Brumfiel v. U.S. Bank, N.A. et al
ORDER denying 58 Motion for Order Declaring Lisa Kay Brumfiel a Vexatious Litigant by Magistrate Judge Michael E. Hegarty on 1/28/2015.(mdave)
IN THE UNITED STATES DISTRICT COURT
FOR THE DISTRICT OF COLORADO
Civil Action No. 14-cv-02453-WJM-MEH
LISA KAY BRUMFIEL,
U.S. BANK, N.A. trustee, for Merrill Lynch/ First Franklin Mortgage Loan Trust,
Mortgage Loan Asset Backed Certificates, Series 2007 FF1,
SELECTED PORTFOLIO SERVICING INC.,
BANK OF AMERICA, N.A., and
JOHN DOES 1-100,
ORDER DENYING MOTION FOR ORDER DECLARING
LISA KAY BRUMFIEL A VEXATIOUS LITIGANT
Michael E. Hegarty, United States Magistrate Judge.
Before the Court is Defendants’ Motion for Order Declaring Lisa Kay Brumfiel a Vexatious
Litigant and Imposing Pro Se Filing Limitations [December 12, 2014; docket #58] filed by
Defendant U.S. Bank, N.A., as Successor Trustee to Bank of America, N.A., as Successor Trustee
to LaSalle Bank, N.A., as Trustee for the Holders of the Merrill Lynch First Franklin Mortgage Loan
Trust, Mortgage Loan Asset-Backed Certificates, Series 2007-FF1 (the “Trust”) and Defendant
Select Portfolio Servicing, Inc. The motion is fully briefed (including supplemental submissions
at the request of the Court), and the Court heard oral argument on January 15, 2015. (Docket #63.)
Based upon the record herein and for the reasons that follow, the Court denies the Motion.
On September 3, 2014, Plaintiff, Lisa Kay Brumfiel, brought this action to quiet title on the
real property located at 1499 S. Jasper Street in Aurora, Colorado (“the property”). (Docket #1.)
This is not the first time the property has been the subject of litigation. In October 2011, U.S. Bank
commenced a non-judicial foreclosure action against the property pursuant to Colorado Rule of Civil
Procedure 120 because Plaintiff had failed to pay the amounts due on her mortgage loan. Brumfiel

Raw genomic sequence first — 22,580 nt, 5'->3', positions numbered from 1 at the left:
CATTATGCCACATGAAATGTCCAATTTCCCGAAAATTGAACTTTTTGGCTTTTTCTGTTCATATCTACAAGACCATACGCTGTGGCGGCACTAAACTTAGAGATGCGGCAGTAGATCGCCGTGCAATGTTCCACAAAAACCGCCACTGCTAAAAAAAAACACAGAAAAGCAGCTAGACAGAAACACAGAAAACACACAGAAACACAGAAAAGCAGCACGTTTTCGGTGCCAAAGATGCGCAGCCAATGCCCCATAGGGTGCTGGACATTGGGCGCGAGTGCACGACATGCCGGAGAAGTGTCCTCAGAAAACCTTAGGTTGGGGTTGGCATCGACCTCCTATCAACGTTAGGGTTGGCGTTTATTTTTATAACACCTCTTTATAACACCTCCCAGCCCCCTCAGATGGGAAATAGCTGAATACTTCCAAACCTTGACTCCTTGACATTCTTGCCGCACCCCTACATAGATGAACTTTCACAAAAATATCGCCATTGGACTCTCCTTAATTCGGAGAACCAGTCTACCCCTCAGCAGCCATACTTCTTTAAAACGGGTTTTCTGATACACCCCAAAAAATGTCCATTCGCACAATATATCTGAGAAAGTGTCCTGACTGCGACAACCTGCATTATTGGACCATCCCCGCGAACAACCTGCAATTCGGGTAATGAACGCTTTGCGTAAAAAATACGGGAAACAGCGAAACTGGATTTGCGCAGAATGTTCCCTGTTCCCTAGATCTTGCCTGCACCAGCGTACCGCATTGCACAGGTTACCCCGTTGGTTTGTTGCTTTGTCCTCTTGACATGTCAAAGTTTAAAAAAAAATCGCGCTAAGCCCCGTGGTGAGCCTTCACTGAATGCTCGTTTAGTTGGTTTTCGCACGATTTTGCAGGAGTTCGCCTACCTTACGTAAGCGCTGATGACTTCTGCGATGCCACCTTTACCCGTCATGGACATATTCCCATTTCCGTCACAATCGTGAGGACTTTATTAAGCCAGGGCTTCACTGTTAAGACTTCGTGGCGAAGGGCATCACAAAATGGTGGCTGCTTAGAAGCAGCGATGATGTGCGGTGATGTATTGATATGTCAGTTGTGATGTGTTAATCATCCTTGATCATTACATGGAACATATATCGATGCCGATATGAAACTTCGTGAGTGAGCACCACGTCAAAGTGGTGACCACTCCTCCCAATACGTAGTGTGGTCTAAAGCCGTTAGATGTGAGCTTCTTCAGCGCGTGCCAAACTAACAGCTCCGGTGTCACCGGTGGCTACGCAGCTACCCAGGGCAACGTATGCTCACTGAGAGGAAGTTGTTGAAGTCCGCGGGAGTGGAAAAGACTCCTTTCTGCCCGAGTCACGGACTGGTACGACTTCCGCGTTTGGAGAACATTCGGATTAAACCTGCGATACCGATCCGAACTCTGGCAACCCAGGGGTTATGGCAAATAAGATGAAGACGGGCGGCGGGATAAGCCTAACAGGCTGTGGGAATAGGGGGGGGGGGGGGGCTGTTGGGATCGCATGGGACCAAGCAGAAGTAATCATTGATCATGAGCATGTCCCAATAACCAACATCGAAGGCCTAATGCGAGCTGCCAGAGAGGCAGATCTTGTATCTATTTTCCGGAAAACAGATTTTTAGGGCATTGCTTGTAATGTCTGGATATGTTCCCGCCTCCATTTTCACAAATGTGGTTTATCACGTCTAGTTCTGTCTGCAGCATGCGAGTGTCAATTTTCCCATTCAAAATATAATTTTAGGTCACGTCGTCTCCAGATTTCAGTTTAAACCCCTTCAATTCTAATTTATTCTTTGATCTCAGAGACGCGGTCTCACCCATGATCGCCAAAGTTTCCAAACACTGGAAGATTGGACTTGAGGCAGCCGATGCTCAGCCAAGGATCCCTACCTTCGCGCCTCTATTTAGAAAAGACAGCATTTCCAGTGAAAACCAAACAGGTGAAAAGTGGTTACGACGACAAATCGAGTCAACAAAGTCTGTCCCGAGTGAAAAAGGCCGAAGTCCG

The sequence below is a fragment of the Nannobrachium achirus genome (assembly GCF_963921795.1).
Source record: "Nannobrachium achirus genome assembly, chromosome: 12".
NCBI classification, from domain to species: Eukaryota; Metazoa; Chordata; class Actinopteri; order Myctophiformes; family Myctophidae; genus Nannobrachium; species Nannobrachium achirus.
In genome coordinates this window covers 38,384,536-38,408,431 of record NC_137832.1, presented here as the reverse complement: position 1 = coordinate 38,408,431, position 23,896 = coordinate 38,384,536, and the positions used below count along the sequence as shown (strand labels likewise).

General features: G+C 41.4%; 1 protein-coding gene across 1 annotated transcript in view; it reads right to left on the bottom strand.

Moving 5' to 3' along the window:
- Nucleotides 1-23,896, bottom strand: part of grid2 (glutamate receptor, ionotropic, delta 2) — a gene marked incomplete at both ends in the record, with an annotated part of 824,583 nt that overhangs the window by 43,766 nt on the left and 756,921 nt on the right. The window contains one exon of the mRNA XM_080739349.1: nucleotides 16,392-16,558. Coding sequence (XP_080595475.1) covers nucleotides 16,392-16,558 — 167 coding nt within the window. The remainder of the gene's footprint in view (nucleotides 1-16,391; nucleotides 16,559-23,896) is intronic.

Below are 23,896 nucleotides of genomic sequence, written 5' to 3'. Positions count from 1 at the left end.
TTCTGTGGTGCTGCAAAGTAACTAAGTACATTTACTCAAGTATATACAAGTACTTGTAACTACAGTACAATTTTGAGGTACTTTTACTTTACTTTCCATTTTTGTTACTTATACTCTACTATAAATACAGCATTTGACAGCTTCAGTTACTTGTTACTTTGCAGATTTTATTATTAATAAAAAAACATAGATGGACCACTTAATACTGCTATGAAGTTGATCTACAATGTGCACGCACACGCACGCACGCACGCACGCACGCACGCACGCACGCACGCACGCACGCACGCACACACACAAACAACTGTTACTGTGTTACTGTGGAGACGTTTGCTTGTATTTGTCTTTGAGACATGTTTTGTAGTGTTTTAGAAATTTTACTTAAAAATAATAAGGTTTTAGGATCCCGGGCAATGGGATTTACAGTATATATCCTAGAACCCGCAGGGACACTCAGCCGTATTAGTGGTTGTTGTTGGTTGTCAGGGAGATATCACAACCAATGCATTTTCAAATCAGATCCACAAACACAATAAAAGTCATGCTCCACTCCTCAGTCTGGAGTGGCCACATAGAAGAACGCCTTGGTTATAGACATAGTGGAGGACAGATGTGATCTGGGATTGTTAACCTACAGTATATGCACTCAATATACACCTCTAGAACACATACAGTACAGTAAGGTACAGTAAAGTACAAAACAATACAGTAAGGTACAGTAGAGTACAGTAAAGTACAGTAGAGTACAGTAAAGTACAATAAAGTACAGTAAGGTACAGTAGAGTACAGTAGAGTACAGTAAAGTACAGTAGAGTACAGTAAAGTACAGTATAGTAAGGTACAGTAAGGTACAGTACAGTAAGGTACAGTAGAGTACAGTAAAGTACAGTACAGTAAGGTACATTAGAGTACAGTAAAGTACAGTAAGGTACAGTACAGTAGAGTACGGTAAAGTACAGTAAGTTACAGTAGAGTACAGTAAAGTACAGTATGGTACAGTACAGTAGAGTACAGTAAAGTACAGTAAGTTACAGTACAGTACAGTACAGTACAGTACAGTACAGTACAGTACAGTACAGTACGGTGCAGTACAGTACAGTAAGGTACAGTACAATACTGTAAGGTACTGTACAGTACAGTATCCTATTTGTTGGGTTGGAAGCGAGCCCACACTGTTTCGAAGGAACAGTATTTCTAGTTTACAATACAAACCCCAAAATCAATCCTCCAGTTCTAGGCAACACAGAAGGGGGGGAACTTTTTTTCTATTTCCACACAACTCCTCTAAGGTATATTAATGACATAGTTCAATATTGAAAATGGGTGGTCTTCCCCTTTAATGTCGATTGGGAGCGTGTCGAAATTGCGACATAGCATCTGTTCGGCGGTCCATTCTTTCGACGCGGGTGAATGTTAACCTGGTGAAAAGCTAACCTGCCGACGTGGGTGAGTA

v. U.S. Bank, 12-cv-02716-WJM, 2013 WL 5495543 *1 (D.Colo. Oct. 2, 2013). On October 12,
2012, Plaintiff initiated a federal action challenging the Rule 120 foreclosure process. Id. In May
2013, U.S. Bank withdrew the Rule 120 proceeding and commenced judicial foreclosure under
Colorado Rule of Civil Procedure 105. Id. at *2. On October 2, 2013, the District Court
subsequently dismissed Plaintiff’s federal action without prejudice due to lack of jurisdiction. Id.
Plaintiff has appealed the final judgment in that case to the Tenth Circuit.
On February 28, 2014, the Arapahoe County District Court awarded the Trust with a decree
of foreclosure and entered an order of foreclosure sale on the property. (Docket #10-4.) Plaintiff’s
appeal of the foreclosure judgment is pending before the Colorado Court of Appeals. The
foreclosure sale occurred in September 2014 and, when Brumfiel did not vacate the property, the
Trust filed an unlawful detainer action in Arapahoe County Court on October 8, 2014. (Docket #244.) Plaintiff has vacated the property.
In the present case Plaintiff sought to quiet title in her favor based on allegations of fraud
committed by the Trust; that is, she sought an order declaring that she is the only party with an
interest in the property. On December 12, 2014, District Judge William Martinez dismissed the case
without prejudice, on the undersigned’s recommendation, on grounds that the Court lacks
jurisdiction pursuant to the doctrine set forth in Colorado River Water Conservation Dist. v. United
States, 424 U.S. 800, 817-18 (1976) (explaining that, based upon principles resting on
“considerations of wise judicial administration, giving regard to conservation of judicial resources
and comprehensive disposition of litigation,” a federal court may dismiss an action proceeding
concurrently with a state court action.). The time for appeal of this final judgment has passed with
no appeal filed.
In their Motion, the Defendants submitted an excellent and thorough recounting of Ms.